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Unpacking CMS’s 2025 DSNP Changes: Considerations for Medicare Advantage Organizations

As part of its 2025 Medicare Advantage and Part D Final Rule (the Final Rule), the Centers for Medicare & Medicaid Services (CMS) made a number of enrollment changes impacting dual eligible special needs plans (DSNPs). The goal of these changes is to promote integration of Medicaid and Medicare services for full benefit dually eligible (FBDE) individuals. While stakeholders support the overall goal of better integration, the new policies are complex and may discourage Medicare Advantage Organizations (MAOs) from participating in Medicaid managed care programs in certain regions. They also highlight how a federal DSNP regulation that is tied to how a state contracts with entities that offer Medicaid benefits can result in different impacts in different states.

Central to these changes is the idea that DSNPs whose parent organization also operates an affiliated Medicaid managed care plan that enrolls FBDE individuals in the same service area (an Affiliated Medicaid Plan) must have exclusively aligned enrollment. 

What Does This Policy Change Exactly Mean for DSNPs? 

CMS’s requirement for exclusively aligned enrollment will limit enrollment for those DSNPs with Affiliated Medicaid Plans. Specifically, effective 2027, the only individuals who will be able to enroll in a DSNP with an Affiliated Medicaid Plan are those FBDE individuals who are enrolled in or who are in the process of enrolling in the DSNP’s Affiliated Medicaid Plan. By 2030, DSNPs with an Affiliated Medicaid Plan will have to disenroll any dual eligible individuals who are not also enrolled in the Affiliated Medicaid Plan. Further, if a parent organization operates an Affiliated Medicaid Plan in a region, that parent organization may only offer one DSNP in the same service area, subject to certain exceptions. 

Of note, these limitations only apply to DSNPs whose parent organization operates an Affiliated Medicaid Plan. Meaning, if a MAO operates DSNPs and has no Affiliated Medicaid Plans, CMS will not limit who may enroll in the DSNP. As discussed below, however, states have the ability to limit DSNP enrollment through their State Medicaid Agency Contracts (SMACs).

What Are the Benefits of Operating Affiliated Medicaid Plans? 

CMS acknowledges that, on its face, this policy may introduce perverse incentives and may discourage MAOs or their affiliates from participating in Medicaid managed care programs. To combat this enrollment limitation, CMS is providing a monthly special enrollment period (SEP) available only to those DSNPs with an Affiliated Medicaid Plan. Under the Final Rule, FBDE individuals may no longer enroll into any DSNP of their choosing on a monthly or quarterly basis. Rather, the monthly SEP is only available to FBDE individuals enrolled in or enrolling into a Medicaid managed care plan, so that they may concurrently enroll into the affiliated DSNP during any month of the year.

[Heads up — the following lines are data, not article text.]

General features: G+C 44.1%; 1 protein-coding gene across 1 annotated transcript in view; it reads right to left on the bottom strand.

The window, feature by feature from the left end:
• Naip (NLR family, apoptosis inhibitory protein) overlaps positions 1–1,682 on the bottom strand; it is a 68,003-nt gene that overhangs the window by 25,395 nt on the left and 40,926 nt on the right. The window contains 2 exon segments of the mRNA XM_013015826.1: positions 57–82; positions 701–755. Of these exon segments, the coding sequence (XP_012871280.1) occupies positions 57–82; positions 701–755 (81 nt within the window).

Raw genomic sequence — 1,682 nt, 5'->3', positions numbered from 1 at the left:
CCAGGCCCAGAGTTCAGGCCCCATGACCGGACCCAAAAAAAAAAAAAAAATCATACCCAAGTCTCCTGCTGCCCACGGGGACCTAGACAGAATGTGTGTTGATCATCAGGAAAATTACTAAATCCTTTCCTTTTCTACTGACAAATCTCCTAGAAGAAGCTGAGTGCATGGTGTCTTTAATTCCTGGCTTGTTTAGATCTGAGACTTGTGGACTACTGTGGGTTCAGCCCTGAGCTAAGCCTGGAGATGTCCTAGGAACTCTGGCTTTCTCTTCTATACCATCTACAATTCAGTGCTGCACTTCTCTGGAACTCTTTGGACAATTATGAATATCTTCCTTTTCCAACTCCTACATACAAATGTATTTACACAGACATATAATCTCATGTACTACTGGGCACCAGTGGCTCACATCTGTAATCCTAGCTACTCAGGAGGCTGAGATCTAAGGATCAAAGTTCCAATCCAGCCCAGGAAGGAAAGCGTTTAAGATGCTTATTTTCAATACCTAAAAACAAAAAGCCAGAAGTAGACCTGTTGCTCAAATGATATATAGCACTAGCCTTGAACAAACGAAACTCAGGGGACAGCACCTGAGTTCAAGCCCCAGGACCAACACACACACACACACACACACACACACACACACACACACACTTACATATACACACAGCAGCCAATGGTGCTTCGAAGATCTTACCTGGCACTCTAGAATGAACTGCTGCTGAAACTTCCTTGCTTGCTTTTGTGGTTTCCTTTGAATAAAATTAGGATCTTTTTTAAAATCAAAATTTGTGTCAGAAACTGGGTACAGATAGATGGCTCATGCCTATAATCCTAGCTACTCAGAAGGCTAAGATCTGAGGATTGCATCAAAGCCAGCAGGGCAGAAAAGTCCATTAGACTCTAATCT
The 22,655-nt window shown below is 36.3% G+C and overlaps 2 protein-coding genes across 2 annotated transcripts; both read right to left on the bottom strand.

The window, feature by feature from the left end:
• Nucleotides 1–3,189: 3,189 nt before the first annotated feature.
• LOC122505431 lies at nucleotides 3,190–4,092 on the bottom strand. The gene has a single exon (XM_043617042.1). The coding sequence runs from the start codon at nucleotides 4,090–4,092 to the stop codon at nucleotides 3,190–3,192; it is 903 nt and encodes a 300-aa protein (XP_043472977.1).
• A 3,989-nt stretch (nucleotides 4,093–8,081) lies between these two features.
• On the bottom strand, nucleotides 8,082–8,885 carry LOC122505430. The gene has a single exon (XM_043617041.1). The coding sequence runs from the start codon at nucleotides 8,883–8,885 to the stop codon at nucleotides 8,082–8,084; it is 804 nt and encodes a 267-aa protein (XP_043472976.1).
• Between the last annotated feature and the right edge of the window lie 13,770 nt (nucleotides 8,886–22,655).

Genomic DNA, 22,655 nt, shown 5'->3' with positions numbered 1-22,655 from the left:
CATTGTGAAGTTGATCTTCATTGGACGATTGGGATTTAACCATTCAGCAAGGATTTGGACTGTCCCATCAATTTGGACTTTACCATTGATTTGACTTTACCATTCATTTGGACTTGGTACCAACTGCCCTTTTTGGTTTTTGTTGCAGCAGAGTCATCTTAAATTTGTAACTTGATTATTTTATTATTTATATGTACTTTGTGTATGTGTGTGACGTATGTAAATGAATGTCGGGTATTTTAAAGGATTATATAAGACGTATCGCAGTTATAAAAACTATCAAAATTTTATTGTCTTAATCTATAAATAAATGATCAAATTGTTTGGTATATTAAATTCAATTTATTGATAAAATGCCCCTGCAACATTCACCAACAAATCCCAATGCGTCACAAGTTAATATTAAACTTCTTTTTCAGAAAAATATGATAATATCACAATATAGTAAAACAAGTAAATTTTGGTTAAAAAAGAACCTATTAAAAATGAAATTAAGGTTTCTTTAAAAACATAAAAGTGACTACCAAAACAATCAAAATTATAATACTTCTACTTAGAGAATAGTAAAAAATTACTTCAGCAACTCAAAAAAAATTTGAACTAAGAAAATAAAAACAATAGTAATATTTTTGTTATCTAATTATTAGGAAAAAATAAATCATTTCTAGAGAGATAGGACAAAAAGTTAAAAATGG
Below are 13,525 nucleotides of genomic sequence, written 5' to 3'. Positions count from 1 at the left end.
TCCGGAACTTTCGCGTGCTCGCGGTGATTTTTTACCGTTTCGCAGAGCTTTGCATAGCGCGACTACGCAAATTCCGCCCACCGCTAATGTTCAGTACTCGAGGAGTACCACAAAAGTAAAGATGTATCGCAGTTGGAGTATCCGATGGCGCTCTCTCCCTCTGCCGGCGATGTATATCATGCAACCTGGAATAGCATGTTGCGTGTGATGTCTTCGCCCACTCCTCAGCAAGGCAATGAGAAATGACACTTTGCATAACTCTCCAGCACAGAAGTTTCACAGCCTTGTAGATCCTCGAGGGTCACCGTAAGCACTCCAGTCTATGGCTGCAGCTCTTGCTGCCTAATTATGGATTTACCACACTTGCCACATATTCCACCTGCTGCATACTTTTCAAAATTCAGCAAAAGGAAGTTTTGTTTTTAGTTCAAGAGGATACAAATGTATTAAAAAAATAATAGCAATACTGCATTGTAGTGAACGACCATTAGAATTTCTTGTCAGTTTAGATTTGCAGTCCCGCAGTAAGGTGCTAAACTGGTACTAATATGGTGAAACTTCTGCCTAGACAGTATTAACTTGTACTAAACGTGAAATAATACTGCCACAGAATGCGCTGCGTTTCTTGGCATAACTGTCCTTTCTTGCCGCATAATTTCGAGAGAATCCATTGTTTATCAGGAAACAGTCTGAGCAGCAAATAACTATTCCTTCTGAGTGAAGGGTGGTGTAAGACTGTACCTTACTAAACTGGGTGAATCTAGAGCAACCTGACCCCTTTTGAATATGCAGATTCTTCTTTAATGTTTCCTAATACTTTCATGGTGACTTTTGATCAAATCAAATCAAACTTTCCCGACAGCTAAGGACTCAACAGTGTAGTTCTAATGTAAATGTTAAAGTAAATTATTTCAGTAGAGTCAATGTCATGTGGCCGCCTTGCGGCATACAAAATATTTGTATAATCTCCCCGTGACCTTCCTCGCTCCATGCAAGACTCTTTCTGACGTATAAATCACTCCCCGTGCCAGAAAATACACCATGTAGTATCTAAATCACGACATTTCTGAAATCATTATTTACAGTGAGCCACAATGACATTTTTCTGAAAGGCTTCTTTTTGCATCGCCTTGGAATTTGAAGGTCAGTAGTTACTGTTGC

Another advantage to operating Affiliated Medicaid Plans is that states are increasingly limiting enrollment in to DSNPs through the SMAC. To participate as a DSNP, an MAO must obtain a SMAC from the Medicaid agency. Some states only offer SMACs to DSNPs with an Affiliated Medicaid Plan. Other states, such as Tennessee, still offer SMACs to DSNPs without an Affiliated Medicaid Plan but prohibit FBDE individuals from enrolling into DSNPs, unless the DSNP has the Affiliated Medicaid Plan. To date, only a minority of states limit SMACs for DSNPs. Therefore, as MAOs think through the future of their DSNP products, MAOs need to consider whether this SEP is attractive enough to overcome the enrollment limitations.

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Tara advises managed care organizations, pharmaceutical services providers such as PBMs, and integrated delivery systems, and companies that invest in them, on matters relating to compliance with federal health care program regulations, federal and state fraud, waste and abuse laws and plan benefits.
Lauren advises pharmacies, PBMs, managed care organizations, and other payors on transactional, regulatory, and fraud and abuse matters, drawing upon her experience working for the Federal Coordinated Health Care Office.
Madison M. Castle is an Associate at Mintz who focuses her practice on health care regulatory, transactional, and enforcement defense matters. She represents clients across the health care sector, including hospitals, physician organizations, and health care systems.